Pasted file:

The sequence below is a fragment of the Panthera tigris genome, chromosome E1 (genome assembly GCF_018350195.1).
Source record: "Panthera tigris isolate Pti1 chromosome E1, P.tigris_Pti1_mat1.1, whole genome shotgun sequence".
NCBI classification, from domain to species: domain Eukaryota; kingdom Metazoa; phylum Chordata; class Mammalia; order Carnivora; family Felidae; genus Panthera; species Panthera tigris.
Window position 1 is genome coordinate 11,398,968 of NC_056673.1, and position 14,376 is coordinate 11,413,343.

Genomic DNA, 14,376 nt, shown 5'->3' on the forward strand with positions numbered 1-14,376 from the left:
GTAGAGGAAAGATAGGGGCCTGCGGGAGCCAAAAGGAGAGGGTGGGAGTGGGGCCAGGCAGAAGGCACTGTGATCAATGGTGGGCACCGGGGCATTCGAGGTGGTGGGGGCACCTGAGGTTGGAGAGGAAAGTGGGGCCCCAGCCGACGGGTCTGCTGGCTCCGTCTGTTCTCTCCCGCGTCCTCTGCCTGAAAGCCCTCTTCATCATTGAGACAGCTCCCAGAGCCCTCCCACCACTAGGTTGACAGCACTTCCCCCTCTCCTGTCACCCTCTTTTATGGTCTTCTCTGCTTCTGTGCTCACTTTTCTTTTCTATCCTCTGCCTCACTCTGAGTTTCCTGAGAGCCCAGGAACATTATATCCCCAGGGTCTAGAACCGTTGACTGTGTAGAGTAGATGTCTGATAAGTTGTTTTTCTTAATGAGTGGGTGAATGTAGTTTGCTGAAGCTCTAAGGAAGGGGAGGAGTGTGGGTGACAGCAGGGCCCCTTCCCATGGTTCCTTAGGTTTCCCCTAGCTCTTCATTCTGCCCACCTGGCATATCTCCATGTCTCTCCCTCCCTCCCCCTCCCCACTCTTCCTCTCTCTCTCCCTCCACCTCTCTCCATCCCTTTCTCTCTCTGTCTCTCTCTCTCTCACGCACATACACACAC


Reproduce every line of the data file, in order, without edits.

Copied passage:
The sequence below is a fragment of the Panthera tigris genome, chromosome E1 (genome assembly GCF_018350195.1).
Source record: "Panthera tigris isolate Pti1 chromosome E1, P.tigris_Pti1_mat1.1, whole genome shotgun sequence".
NCBI classification, from domain to species: domain Eukaryota; kingdom Metazoa; phylum Chordata; class Mammalia; order Carnivora; family Felidae; genus Panthera; species Panthera tigris.
Window position 1 is genome coordinate 11,398,968 of NC_056673.1, and position 14,376 is coordinate 11,413,343.

Genomic DNA, 14,376 nt, shown 5'->3' on the forward strand with positions numbered 1-14,376 from the left:
GTAGAGGAAAGATAGGGGCCTGCGGGAGCCAAAAGGAGAGGGTGGGAGTGGGGCCAGGCAGAAGGCACTGTGATCAATGGTGGGCACCGGGGCATTCGAGGTGGTGGGGGCACCTGAGGTTGGAGAGGAAAGTGGGGCCCCAGCCGACGGGTCTGCTGGCTCCGTCTGTTCTCTCCCGCGTCCTCTGCCTGAAAGCCCTCTTCATCATTGAGACAGCTCCCAGAGCCCTCCCACCACTAGGTTGACAGCACTTCCCCCTCTCCTGTCACCCTCTTTTATGGTCTTCTCTGCTTCTGTGCTCACTTTTCTTTTCTATCCTCTGCCTCACTCTGAGTTTCCTGAGAGCCCAGGAACATTATATCCCCAGGGTCTAGAACCGTTGACTGTGTAGAGTAGATGTCTGATAAGTTGTTTTTCTTAATGAGTGGGTGAATGTAGTTTGCTGAAGCTCTAAGGAAGGGGAGGAGTGTGGGTGACAGCAGGGCCCCTTCCCATGGTTCCTTAGGTTTCCCCTAGCTCTTCATTCTGCCCACCTGGCATATCTCCATGTCTCTCCCTCCCTCCCCCTCCCCACTCTTCCTCTCTCTCTCCCTCCACCTCTCTCCATCCCTTTCTCTCTCTGTCTCTCTCTCTCTCACGCACATACACACAC